An anti-rape plan that focuses on ... men

White House report on sexual assault takes refreshingly critical look at social norms

March 11, 2014 8:00AM ET
U.S. President Barack Obama, center, signs a memorandum at the White House, in Washington in January 2014.
Mark Wilson/Getty Images

Will 2014 be the year college campuses get it together when it comes to sexual assault? The media are certainly pushing them in that direction from both the left and the right, with exposes on rape at Christian institutions and violent assaults at fraternities. And after several Yale students filed a Title IX complaint against their school in 2011, women on campuses across the U.S. have taken similar paths, filing lawsuits against schools — including Northwestern University, the University of Connecticut and the University of California at Berkeley — for failing to meet their Title IX obligations and mishandling cases of sexual harassment and assault.

The push toward safer campuses is coming not just from feminist-minded media and women who are fed up with the status quo. Some of this year’s most progressive anti-rape activism came from an unlikely place: the White House. On Jan. 22, Barack Obama administration published one of the most comprehensive national anti-rape plans in the country’s history. In a sweeping 34-page report, “Rape and Sexual Assault: A Renewed Call to Action,” the administration offers a series of solutions across forums, from the criminal justice system to college campuses. It’s an incredible document, both because of its focus on boys and men and because it was issued by the highest office in the land. It’s also an important political touchstone and a reminder that, for all its flaws, one party tries to decrease rates of violence against women, while the other invents increasingly aggressive and complex ways to politicize women’s bodies.

Nearly 1 in 5 American women reports being raped in her lifetime. One in 71 men report being raped. The overwhelming majority of perpetrators — 98 percent — are male. Rape is a sex crime, yes, but it is also one of power, with the most vulnerable individuals facing the highest risk. Eighty percent of female rape survivors are raped before their 25th birthday. A quarter of male survivors are raped before they turn 10. Women of color are particularly vulnerable: A third of multiracial women and 27 percent of Native American women have been raped.

All this comes at a cost. Although exact numbers are hard to quantify, studies suggest rape costs $87,000 to $240,776 per attack. That accounts for medical expenses, legal interventions, time off from work, lost productivity and use of law enforcement resources.

Particularly striking is the administration’s holistic response to these statistics. It calls on the criminal justice system to more effectively prosecute crimes and support survivors. It funds projects to reduce the backlog of rape kits. It modernizes the definition of rape used by the FBI to collect data to make sure that rapes are accurately reported. Until recently, it counted as rape only forcible penetration of a vagina by a penis; the updated definition includes oral and anal penetration, is not gender-specific and includes circumstances in which a victim cannot consent because of incapacitation. The report highlights the prevalence of rape in the military. And most important, it addresses the culture of rape: It promotes bystander interventions and harm-reduction models that play crucial roles in stopping sexual assaults before they happen. This last step is crucial, as it acknowledges and seeks to change a social norm of seeing gender-based violence as personal or private, allowing bystanders to look the other way.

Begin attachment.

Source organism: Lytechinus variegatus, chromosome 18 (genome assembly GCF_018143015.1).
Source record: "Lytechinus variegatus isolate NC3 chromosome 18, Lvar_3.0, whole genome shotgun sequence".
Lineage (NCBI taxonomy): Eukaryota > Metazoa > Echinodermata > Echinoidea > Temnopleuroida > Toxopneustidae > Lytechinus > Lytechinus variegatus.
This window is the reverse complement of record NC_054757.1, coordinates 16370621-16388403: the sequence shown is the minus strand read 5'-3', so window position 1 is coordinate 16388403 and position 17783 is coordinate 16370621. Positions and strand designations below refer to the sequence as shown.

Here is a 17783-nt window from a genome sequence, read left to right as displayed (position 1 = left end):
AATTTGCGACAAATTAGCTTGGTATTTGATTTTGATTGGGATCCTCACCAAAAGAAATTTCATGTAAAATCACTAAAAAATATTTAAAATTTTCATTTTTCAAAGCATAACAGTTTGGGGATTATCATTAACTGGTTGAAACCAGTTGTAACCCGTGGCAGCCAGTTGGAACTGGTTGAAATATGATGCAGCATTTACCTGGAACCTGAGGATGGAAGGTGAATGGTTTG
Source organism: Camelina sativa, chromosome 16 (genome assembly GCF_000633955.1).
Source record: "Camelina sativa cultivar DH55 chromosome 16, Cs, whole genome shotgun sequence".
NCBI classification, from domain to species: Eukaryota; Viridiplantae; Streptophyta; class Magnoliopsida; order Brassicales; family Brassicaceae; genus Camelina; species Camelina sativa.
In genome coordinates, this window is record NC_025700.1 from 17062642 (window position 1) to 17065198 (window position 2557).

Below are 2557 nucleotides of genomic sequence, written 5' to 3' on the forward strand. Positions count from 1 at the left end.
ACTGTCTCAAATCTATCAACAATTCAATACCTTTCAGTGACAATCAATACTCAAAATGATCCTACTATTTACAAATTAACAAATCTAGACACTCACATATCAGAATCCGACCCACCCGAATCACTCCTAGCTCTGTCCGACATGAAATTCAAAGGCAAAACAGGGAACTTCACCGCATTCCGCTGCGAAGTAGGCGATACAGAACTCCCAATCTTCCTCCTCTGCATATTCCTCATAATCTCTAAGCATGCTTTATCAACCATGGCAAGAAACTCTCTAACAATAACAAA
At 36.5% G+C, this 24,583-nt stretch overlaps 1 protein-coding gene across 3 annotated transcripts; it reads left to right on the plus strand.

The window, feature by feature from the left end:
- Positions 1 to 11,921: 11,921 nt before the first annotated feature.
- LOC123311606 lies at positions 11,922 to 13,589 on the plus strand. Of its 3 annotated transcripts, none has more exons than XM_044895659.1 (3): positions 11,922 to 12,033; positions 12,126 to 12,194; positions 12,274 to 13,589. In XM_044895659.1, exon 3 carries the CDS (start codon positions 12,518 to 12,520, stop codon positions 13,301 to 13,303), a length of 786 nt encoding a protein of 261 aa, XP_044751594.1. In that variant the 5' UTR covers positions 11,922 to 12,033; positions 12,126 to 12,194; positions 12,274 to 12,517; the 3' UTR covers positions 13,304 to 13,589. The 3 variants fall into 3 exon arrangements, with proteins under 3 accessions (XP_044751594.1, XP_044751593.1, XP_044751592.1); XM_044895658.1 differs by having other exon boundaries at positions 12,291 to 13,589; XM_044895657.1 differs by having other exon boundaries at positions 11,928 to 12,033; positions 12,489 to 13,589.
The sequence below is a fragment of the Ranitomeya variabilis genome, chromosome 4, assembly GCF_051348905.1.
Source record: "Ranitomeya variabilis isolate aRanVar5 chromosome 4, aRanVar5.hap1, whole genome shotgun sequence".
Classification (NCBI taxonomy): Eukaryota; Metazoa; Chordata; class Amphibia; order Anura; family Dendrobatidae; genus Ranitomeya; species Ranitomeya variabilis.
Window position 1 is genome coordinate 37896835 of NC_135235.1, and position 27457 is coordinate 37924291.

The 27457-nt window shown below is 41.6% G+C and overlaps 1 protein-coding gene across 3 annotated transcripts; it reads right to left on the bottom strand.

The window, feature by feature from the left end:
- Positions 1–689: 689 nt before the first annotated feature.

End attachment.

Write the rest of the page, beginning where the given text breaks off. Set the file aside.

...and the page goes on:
Recoding social norms

While some groups of women are more vulnerable than others, sexual assault nonetheless cuts across lines of race, class, sexual orientation, religion, age and other identifying factors. The one unifier: Almost all rapes are committed by men. Advocates are therefore working with men and boys to decrease the number of offenses and to give men — most of whom are not rapists — the tools to combat a male-centric culture that allows rapists to operate.

Men who commit rape tend to do so repeatedly. One study found that only 7 percent of college men admitted to rape but that most of those who raped did so several times, averaging six rapes each. And on college campuses, men tend to use drugs and alcohol as tools to incapacitate their victims or target women who are drinking.

In response, the White House report outlines interventions that might actually work. A major step uses publicly funded universities’ Title IX obligations to make sure schools are implementing anti-sexual-assault programs and holding perpetrators responsible. (Schools may lose federal funds if they violate Title IX, but that’s a punishment that almost never happens, in part because the Department of Education’s Office for Civil Rights first has to seek voluntary resolution of the problem. The OCR has used the voluntary resolution process to require that schools give sexual violence survivors the resources they need to continue their educations and adequately train the administrators tasked with handling sexual assault complaints, among other stipulations.) Through the 2013 version of the Violence Against Women Act, this administration also requires educational institutions that participate in federal financial-aid programs to update their policies for responding to allegations of sexual violence and come up with new plans to combat dating violence, stalking, domestic violence and sexual assault.